[webkit-dev] A post-mordem of today's tree redness

Adam Barth abarth at webkit.org
Tue Apr 6 10:48:04 PDT 2010

On Tue, Apr 6, 2010 at 10:43 AM, Alexey Proskuryakov <ap at webkit.org> wrote:
> On 06.04.2010, at 10:06, Adam Barth wrote:
>>> 4) It's harder to isolate regressions if these appear and disappear
>>> several times (aforementioned confusion doesn't help either). Screening bugs
>>> about regressions also becomes more error-prone. This arguments goes both
>>> ways though - it's even harder to isolate regressions if the platform in
>>> question had broken build at the time.
>> Concretely, supposed we hadn't cleaned up the Tiger bot to be green
>> recently.  I strongly suspect the regression caused by r57081 would
>> have been lost in the thought process that "the Tiger bot is always
>> red."  Even though the regression was real and affected every
>> platform.  Had we noticed the problem (say) a month later, we would
>> have had a devil of a time tracking down the issue as evidenced by the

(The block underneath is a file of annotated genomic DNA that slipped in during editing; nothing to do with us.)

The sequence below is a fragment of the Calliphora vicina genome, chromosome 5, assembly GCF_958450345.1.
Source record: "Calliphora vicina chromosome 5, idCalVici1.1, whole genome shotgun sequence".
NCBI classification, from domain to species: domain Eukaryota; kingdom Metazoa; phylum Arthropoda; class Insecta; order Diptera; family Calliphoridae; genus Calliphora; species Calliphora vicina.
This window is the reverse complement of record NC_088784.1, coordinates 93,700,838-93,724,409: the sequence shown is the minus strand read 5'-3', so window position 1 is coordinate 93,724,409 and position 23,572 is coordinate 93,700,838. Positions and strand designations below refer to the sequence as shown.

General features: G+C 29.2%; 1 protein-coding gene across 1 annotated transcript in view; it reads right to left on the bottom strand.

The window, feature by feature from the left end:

>> effort required to fix the previous ancient Tiger-only failures.
> I was talking about regressions not covered by regression tests. When there
> is a bug about something that works in Safari 4, but not in ToT, you often
> need to find out when exactly it broke - and if there were several breakage
> points, it gets harder. Usually not by much, but sometimes this can lead you
> astray, and then it costs a lot.
> Again, this is not to say that we should never roll out patches, but it's
> another cost to consider.

It seems like this consideration pushes us towards rolling out a patch
as quickly as possible if we're going to roll it out at all.  If the
patch is only in the tree for a handful of revisions, that makes is
less likely you'll hit those revisions in your binary search between
Safari 4 and TOT.  Yesterday's events are somewhat of a worse case
scenario for this concern because we rolled out a patch that had been
in the tree for six hours.


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